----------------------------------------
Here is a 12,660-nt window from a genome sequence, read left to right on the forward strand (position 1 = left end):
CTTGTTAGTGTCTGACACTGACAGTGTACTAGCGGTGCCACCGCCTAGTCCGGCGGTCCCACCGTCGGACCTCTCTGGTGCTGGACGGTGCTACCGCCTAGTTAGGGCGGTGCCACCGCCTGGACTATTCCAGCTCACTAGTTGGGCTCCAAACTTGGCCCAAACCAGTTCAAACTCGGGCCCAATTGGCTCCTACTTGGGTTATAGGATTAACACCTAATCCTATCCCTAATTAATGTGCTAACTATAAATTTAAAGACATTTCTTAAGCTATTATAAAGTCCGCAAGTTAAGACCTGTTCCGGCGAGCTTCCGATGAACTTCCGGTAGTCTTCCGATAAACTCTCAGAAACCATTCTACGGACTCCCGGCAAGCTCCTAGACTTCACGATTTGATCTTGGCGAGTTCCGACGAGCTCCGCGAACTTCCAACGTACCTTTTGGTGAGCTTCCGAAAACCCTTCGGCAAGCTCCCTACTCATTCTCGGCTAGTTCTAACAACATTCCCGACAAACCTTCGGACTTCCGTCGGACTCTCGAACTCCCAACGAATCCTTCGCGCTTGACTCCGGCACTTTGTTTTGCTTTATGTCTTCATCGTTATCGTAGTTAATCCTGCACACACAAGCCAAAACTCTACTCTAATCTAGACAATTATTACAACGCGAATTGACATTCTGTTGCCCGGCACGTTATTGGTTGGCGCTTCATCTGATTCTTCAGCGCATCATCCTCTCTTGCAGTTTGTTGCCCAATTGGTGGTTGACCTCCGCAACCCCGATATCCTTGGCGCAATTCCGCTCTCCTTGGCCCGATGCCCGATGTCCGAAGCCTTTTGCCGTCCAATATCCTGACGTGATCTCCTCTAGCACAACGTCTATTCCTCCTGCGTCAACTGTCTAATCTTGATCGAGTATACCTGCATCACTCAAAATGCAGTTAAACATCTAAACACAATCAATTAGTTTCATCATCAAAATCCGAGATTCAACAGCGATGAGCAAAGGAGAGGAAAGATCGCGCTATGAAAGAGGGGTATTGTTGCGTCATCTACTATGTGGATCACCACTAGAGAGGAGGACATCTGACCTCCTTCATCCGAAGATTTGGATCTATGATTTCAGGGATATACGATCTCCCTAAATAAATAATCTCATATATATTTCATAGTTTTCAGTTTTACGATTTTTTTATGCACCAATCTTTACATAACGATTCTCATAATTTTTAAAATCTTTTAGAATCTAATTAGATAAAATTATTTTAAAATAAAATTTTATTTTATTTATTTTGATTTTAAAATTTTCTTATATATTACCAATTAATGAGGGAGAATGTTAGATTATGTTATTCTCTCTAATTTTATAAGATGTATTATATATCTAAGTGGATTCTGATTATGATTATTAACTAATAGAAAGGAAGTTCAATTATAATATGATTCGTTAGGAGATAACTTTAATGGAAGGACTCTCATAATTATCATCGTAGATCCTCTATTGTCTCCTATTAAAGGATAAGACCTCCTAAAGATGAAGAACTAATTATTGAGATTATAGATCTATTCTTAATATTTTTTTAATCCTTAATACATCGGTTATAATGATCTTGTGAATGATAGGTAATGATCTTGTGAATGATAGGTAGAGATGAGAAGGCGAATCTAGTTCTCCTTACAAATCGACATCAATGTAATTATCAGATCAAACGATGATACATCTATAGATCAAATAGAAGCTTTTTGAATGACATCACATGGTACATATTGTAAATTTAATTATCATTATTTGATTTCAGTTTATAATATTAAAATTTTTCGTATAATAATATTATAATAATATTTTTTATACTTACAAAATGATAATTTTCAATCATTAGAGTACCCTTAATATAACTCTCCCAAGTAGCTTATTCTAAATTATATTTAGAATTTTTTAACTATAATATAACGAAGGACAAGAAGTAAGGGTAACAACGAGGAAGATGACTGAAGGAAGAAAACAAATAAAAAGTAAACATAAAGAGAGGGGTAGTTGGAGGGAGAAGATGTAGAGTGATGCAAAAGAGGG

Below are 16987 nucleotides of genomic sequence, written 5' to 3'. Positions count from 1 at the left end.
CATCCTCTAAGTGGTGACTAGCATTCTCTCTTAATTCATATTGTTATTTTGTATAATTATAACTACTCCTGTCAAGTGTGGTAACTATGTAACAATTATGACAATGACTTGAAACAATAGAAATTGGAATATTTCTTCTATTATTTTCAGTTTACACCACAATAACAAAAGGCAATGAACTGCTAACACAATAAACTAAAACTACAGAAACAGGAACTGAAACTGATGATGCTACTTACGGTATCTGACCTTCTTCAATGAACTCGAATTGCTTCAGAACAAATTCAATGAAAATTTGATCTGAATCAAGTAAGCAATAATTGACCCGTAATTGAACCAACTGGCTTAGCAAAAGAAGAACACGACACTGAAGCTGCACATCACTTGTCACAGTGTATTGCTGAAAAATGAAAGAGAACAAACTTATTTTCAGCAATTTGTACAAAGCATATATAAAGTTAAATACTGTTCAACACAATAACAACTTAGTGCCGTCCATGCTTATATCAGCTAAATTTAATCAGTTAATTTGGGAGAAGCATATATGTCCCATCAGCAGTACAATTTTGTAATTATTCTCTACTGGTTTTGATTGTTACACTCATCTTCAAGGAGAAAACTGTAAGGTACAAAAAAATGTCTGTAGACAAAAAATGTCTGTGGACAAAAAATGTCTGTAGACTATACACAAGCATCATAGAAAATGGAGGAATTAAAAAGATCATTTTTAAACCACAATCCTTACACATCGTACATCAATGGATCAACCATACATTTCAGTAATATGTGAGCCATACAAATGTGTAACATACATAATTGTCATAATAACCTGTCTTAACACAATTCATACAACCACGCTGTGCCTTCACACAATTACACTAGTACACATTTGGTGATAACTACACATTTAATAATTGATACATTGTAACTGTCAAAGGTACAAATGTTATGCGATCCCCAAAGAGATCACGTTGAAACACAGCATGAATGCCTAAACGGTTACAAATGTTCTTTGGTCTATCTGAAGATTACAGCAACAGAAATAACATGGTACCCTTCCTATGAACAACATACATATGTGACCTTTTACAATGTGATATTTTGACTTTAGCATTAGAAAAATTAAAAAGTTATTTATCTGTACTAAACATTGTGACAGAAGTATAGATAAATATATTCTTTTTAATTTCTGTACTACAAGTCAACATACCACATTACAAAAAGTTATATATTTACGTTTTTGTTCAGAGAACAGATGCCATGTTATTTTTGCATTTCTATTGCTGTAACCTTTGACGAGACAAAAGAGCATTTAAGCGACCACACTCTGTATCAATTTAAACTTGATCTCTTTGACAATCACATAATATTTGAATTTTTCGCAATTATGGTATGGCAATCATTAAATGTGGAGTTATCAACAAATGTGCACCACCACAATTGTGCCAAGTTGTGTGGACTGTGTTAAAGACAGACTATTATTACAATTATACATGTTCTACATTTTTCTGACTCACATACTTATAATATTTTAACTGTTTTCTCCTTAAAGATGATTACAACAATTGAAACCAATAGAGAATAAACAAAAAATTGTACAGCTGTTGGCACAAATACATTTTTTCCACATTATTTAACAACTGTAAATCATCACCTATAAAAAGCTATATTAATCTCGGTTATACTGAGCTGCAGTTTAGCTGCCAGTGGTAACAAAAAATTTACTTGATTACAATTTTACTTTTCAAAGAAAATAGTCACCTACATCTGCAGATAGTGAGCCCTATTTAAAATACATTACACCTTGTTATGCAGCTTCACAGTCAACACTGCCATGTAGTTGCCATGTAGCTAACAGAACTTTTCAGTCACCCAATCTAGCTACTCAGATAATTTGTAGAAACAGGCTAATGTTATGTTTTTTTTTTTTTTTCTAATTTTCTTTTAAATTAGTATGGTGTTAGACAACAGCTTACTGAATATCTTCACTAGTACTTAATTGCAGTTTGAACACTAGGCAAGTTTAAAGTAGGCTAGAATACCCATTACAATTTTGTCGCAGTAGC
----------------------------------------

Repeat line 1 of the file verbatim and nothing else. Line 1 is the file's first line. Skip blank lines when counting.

Here is a 12,660-nt window from a genome sequence, read left to right on the forward strand (position 1 = left end):